Knowledge organisers- more clarity than learning objectives and great for building retention

The inspiration for this post came from an article on Joe Kirby’s blog, Pragmatic Reform called Knowledge Organisers. I have huge admiration for what Joe and his colleagues are achieving at Michaela Community School by challenging just about every status quo in teaching and learning. They are at the forefront of developing high-impact, sustainable-workload teaching strategies informed by cognitive science research findings.

Joe explains that Knowledge Organisers make very clear to students the specific knowledge you want them to commit to long-term memory. The idea is that learning objectives often are a level detached from the knowledge that you want students to learn. For example, the learning objective, “to be able to apply the special triangle angle facts” does not communicate to the students what the facts actually are. Lesson objectives that don’t specify the knowledge you want students to learn in meticulous detail leave that knowledge open to inference which is therefore inherently variable.

I have applied Joe’s philosophy to create a Knowledge Organiser for the topic of angle facts. It looks like this:

Slide1

Knowledge Organisers specify precisely the core-level knowledge you want students to learn. The clarity of learning intention is much better than with a list of learning objectives.

By giving students the Knowledge Organiser, rather than a list of learning objectives you make it explicitly clear to them the knowledge you want them to learn. Critics would argue that a knowledge-led approach detracts away from deep learning, problem-solving based teaching strategies. I see it as a false dichotomy; students need both- they can’t solve problems until they have the prerequisite knowledge required to solve them.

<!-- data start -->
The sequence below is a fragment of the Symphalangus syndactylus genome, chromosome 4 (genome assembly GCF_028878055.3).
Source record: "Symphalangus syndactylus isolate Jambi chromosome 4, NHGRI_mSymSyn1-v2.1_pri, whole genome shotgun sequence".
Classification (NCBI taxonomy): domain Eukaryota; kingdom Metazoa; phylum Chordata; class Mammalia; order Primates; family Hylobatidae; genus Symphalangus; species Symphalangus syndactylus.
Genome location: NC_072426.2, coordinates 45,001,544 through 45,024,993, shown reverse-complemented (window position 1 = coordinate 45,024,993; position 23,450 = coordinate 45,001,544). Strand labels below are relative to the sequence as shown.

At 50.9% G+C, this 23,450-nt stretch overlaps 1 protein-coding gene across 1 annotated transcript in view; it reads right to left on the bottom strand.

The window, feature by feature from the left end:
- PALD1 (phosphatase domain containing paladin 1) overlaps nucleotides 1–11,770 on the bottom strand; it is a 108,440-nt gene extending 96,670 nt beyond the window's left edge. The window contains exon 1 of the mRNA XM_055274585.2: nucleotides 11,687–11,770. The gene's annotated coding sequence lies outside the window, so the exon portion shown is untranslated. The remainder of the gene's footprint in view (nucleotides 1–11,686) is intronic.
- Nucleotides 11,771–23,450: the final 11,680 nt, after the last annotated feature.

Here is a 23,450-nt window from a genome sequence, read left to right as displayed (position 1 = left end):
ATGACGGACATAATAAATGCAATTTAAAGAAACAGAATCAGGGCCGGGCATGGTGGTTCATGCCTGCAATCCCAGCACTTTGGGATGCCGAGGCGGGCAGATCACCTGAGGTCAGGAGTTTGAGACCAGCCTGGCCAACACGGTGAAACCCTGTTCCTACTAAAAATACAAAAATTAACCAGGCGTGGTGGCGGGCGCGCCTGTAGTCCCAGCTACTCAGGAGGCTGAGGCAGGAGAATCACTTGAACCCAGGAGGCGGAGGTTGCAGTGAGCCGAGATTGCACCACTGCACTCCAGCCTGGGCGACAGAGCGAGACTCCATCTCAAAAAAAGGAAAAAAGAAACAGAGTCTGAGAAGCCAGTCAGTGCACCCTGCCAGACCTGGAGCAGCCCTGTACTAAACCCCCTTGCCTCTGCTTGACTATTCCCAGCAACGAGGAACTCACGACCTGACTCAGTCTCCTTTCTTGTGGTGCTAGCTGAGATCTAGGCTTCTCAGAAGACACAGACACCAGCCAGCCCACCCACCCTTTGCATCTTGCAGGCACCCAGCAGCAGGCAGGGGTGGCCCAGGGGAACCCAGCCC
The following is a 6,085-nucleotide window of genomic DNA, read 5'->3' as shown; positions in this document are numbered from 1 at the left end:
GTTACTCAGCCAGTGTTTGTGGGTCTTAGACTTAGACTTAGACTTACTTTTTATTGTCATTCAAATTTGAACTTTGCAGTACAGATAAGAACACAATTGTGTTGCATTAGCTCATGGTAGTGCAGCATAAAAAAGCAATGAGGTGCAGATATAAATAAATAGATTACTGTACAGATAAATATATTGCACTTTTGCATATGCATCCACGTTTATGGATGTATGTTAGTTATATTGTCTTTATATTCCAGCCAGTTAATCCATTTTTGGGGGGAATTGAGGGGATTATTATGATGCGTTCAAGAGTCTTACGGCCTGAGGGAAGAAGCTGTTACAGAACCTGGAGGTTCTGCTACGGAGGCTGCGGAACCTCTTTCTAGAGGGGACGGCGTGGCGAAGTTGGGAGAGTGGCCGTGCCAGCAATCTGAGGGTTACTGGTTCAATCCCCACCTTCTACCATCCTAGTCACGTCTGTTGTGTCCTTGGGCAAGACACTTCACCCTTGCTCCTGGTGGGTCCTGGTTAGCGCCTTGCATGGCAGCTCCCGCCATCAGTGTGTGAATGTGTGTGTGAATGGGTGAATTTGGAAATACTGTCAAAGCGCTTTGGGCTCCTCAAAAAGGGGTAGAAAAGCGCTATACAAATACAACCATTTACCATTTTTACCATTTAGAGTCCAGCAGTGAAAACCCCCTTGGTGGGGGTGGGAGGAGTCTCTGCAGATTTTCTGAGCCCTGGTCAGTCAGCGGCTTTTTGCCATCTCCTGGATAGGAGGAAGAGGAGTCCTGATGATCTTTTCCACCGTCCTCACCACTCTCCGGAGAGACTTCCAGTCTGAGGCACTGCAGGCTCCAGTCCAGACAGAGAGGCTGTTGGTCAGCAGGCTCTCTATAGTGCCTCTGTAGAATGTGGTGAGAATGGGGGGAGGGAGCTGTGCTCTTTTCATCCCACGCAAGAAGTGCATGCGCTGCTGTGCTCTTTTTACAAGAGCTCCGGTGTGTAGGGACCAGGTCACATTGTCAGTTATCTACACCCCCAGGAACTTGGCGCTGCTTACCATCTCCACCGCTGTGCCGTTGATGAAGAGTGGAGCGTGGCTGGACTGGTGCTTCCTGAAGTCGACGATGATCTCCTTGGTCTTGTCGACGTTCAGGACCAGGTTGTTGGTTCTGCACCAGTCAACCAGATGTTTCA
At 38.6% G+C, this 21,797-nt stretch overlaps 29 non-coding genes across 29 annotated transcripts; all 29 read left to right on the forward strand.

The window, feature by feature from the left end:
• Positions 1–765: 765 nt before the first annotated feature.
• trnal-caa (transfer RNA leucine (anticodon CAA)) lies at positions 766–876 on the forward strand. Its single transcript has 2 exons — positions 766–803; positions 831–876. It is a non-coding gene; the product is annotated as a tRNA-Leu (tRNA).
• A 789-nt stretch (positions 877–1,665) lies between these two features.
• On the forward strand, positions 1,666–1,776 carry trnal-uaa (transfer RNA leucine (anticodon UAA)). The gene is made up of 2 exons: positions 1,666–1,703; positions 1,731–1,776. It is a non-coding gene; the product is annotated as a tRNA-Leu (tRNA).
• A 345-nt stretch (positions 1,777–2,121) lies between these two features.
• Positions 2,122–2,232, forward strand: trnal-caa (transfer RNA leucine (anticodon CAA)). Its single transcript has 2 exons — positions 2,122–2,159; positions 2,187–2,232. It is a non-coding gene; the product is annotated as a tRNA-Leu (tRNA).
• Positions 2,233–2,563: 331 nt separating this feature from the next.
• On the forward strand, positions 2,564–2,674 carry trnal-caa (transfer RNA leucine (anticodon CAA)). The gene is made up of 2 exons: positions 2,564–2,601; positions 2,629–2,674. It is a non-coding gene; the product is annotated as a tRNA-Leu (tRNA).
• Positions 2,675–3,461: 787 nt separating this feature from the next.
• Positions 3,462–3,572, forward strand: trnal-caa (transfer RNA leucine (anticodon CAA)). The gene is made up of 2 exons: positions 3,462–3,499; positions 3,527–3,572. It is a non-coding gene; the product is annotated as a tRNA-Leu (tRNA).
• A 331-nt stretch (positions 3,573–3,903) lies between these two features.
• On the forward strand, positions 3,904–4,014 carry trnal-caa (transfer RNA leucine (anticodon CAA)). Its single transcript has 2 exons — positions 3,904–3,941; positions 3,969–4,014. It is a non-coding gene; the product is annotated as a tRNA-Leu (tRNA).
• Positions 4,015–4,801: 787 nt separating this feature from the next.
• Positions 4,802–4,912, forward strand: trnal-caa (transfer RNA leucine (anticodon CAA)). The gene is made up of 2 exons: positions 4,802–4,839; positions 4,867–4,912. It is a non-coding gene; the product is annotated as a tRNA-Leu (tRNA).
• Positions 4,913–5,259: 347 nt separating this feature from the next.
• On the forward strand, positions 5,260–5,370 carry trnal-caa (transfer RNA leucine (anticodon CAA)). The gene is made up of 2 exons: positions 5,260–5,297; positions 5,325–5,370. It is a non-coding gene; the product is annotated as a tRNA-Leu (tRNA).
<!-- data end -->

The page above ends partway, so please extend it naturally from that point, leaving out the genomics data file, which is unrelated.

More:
Joe then goes on to show how Knowledge Organisers can be used to get the benefits of the testing effect. You can create frequent low-stakes quizzes by taking any table from the Knowledge Organiser and blanking out a column.

Students have to fill in the blank column. By building the knowledge organisers in PowerPoint it is easy to then copy the table from the Knowledge Organiser to another PowerPoint and delete the contents of one column

Students have to fill in the blank column. By building the knowledge organisers in PowerPoint it is easy to then copy the table from the Knowledge Organiser to another PowerPoint and delete the contents of one column. Words that were bold in the Knowledge Organiser have to be included in the students’ answer for them to be awarded the mark.

In addition to clarity of what you want students to learn and to the  building of retention, Knowledge Organisers can also then be used as revision tools shortly before exams. Altogether they represent a versatile teaching resource that could arguably completely replace the need for schemes of learning. They enable students to efficiently build fluency with core knowledge prior to deep-learning, problem-solving based activities.

Like many other things Joe has spoken about at Michaela, Knowledge Organisers are a research-informed concept that is not only good for learning but also one that reduces teacher workload too (once they are made). In the coming years, I would like to trial the use of Knowledge Organisers in my own practice and will, of course, let you know how they go.

If you like this idea, do have a read of Joe’s blog; the work they are doing at Michaela is never less than inspiring.

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7 Responses

  1. L says:

    You could also have the students develop their own knowledge organizers as part of summative activity.

  2. Anne Kelly says:

    Thanks, William for this post. I really like the idea of the knowledge organisers.
    I had a look at some of the examples stored on Google Drive.
    Thanks again

  3. PHe says:

    Thanks for the post. Really useful. How do I find more examples on the Google Drive or from any one who tried this successfully in Maths.
    Really interesting.

  4. HaLevia says:

    For beautiful examples of student-built (teacher-designed) knowledge organizers in math, look up Sarah Hagan’s interactive notebook posts.

  5. Sam says:

    This looks fantastic! Is it oaky to use this? Do you have other examples at all?

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